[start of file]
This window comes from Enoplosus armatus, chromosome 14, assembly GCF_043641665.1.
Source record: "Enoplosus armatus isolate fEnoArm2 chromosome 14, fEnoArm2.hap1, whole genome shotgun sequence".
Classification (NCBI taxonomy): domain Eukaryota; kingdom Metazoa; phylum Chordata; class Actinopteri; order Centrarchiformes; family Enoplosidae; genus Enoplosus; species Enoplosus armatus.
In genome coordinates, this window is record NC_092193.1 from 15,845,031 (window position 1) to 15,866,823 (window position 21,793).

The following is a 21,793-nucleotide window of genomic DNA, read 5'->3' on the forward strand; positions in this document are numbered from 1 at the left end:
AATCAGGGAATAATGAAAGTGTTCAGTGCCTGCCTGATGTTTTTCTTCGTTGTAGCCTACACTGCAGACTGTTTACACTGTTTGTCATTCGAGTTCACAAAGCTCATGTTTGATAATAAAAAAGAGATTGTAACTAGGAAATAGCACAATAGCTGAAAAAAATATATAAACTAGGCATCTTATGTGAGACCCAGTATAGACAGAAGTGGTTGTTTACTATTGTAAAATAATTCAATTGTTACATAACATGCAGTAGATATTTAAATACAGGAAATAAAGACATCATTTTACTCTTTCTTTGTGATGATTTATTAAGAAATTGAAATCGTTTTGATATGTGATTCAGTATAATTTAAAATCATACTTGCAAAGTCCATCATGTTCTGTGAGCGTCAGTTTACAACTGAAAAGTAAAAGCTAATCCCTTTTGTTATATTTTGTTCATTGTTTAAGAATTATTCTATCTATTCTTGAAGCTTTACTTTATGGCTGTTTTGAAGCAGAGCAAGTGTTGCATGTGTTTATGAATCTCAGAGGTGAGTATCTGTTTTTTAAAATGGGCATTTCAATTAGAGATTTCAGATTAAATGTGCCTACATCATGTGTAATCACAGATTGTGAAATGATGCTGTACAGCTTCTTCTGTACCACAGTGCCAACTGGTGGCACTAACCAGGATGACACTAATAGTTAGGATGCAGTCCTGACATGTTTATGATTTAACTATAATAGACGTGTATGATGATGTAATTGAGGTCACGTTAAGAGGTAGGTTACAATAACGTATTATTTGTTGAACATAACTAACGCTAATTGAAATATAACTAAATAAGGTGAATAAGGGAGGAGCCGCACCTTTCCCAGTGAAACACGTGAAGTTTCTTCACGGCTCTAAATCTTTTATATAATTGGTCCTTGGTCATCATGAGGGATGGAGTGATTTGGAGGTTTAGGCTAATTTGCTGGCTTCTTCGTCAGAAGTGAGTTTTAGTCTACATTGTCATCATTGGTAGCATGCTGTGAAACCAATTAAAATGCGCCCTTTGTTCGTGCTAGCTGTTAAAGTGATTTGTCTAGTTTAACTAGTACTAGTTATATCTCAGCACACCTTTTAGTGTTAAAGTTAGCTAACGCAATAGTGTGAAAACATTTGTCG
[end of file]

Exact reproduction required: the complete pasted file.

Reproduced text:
This window comes from Enoplosus armatus, chromosome 14, assembly GCF_043641665.1.
Source record: "Enoplosus armatus isolate fEnoArm2 chromosome 14, fEnoArm2.hap1, whole genome shotgun sequence".
Classification (NCBI taxonomy): domain Eukaryota; kingdom Metazoa; phylum Chordata; class Actinopteri; order Centrarchiformes; family Enoplosidae; genus Enoplosus; species Enoplosus armatus.
In genome coordinates, this window is record NC_092193.1 from 15,845,031 (window position 1) to 15,866,823 (window position 21,793).

The following is a 21,793-nucleotide window of genomic DNA, read 5'->3' on the forward strand; positions in this document are numbered from 1 at the left end:
AATCAGGGAATAATGAAAGTGTTCAGTGCCTGCCTGATGTTTTTCTTCGTTGTAGCCTACACTGCAGACTGTTTACACTGTTTGTCATTCGAGTTCACAAAGCTCATGTTTGATAATAAAAAAGAGATTGTAACTAGGAAATAGCACAATAGCTGAAAAAAATATATAAACTAGGCATCTTATGTGAGACCCAGTATAGACAGAAGTGGTTGTTTACTATTGTAAAATAATTCAATTGTTACATAACATGCAGTAGATATTTAAATACAGGAAATAAAGACATCATTTTACTCTTTCTTTGTGATGATTTATTAAGAAATTGAAATCGTTTTGATATGTGATTCAGTATAATTTAAAATCATACTTGCAAAGTCCATCATGTTCTGTGAGCGTCAGTTTACAACTGAAAAGTAAAAGCTAATCCCTTTTGTTATATTTTGTTCATTGTTTAAGAATTATTCTATCTATTCTTGAAGCTTTACTTTATGGCTGTTTTGAAGCAGAGCAAGTGTTGCATGTGTTTATGAATCTCAGAGGTGAGTATCTGTTTTTTAAAATGGGCATTTCAATTAGAGATTTCAGATTAAATGTGCCTACATCATGTGTAATCACAGATTGTGAAATGATGCTGTACAGCTTCTTCTGTACCACAGTGCCAACTGGTGGCACTAACCAGGATGACACTAATAGTTAGGATGCAGTCCTGACATGTTTATGATTTAACTATAATAGACGTGTATGATGATGTAATTGAGGTCACGTTAAGAGGTAGGTTACAATAACGTATTATTTGTTGAACATAACTAACGCTAATTGAAATATAACTAAATAAGGTGAATAAGGGAGGAGCCGCACCTTTCCCAGTGAAACACGTGAAGTTTCTTCACGGCTCTAAATCTTTTATATAATTGGTCCTTGGTCATCATGAGGGATGGAGTGATTTGGAGGTTTAGGCTAATTTGCTGGCTTCTTCGTCAGAAGTGAGTTTTAGTCTACATTGTCATCATTGGTAGCATGCTGTGAAACCAATTAAAATGCGCCCTTTGTTCGTGCTAGCTGTTAAAGTGATTTGTCTAGTTTAACTAGTACTAGTTATATCTCAGCACACCTTTTAGTGTTAAAGTTAGCTAACGCAATAGTGTGAAAACATTTGTCG